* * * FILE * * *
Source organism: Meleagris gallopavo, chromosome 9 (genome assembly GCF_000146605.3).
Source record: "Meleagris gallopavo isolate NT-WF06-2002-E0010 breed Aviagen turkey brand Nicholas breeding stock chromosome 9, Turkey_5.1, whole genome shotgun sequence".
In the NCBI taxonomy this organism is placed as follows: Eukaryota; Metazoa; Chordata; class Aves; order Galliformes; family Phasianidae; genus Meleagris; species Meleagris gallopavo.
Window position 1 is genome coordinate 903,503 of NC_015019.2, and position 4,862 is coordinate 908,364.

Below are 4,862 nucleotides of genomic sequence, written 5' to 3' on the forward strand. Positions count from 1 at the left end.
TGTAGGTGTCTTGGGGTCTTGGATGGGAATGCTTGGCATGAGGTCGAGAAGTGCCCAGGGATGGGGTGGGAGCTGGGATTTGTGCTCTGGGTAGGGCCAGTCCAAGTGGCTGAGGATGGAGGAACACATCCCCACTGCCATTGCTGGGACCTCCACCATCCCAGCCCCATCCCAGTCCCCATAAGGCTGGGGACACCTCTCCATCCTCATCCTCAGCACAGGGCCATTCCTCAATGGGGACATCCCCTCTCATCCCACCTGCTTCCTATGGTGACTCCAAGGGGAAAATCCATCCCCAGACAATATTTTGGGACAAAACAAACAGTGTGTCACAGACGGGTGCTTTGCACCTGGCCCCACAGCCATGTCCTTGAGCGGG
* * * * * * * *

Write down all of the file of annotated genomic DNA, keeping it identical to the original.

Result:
Source organism: Meleagris gallopavo, chromosome 9 (genome assembly GCF_000146605.3).
Source record: "Meleagris gallopavo isolate NT-WF06-2002-E0010 breed Aviagen turkey brand Nicholas breeding stock chromosome 9, Turkey_5.1, whole genome shotgun sequence".
In the NCBI taxonomy this organism is placed as follows: Eukaryota; Metazoa; Chordata; class Aves; order Galliformes; family Phasianidae; genus Meleagris; species Meleagris gallopavo.
Window position 1 is genome coordinate 903,503 of NC_015019.2, and position 4,862 is coordinate 908,364.

Below are 4,862 nucleotides of genomic sequence, written 5' to 3' on the forward strand. Positions count from 1 at the left end.
TGTAGGTGTCTTGGGGTCTTGGATGGGAATGCTTGGCATGAGGTCGAGAAGTGCCCAGGGATGGGGTGGGAGCTGGGATTTGTGCTCTGGGTAGGGCCAGTCCAAGTGGCTGAGGATGGAGGAACACATCCCCACTGCCATTGCTGGGACCTCCACCATCCCAGCCCCATCCCAGTCCCCATAAGGCTGGGGACACCTCTCCATCCTCATCCTCAGCACAGGGCCATTCCTCAATGGGGACATCCCCTCTCATCCCACCTGCTTCCTATGGTGACTCCAAGGGGAAAATCCATCCCCAGACAATATTTTGGGACAAAACAAACAGTGTGTCACAGACGGGTGCTTTGCACCTGGCCCCACAGCCATGTCCTTGAGCGGG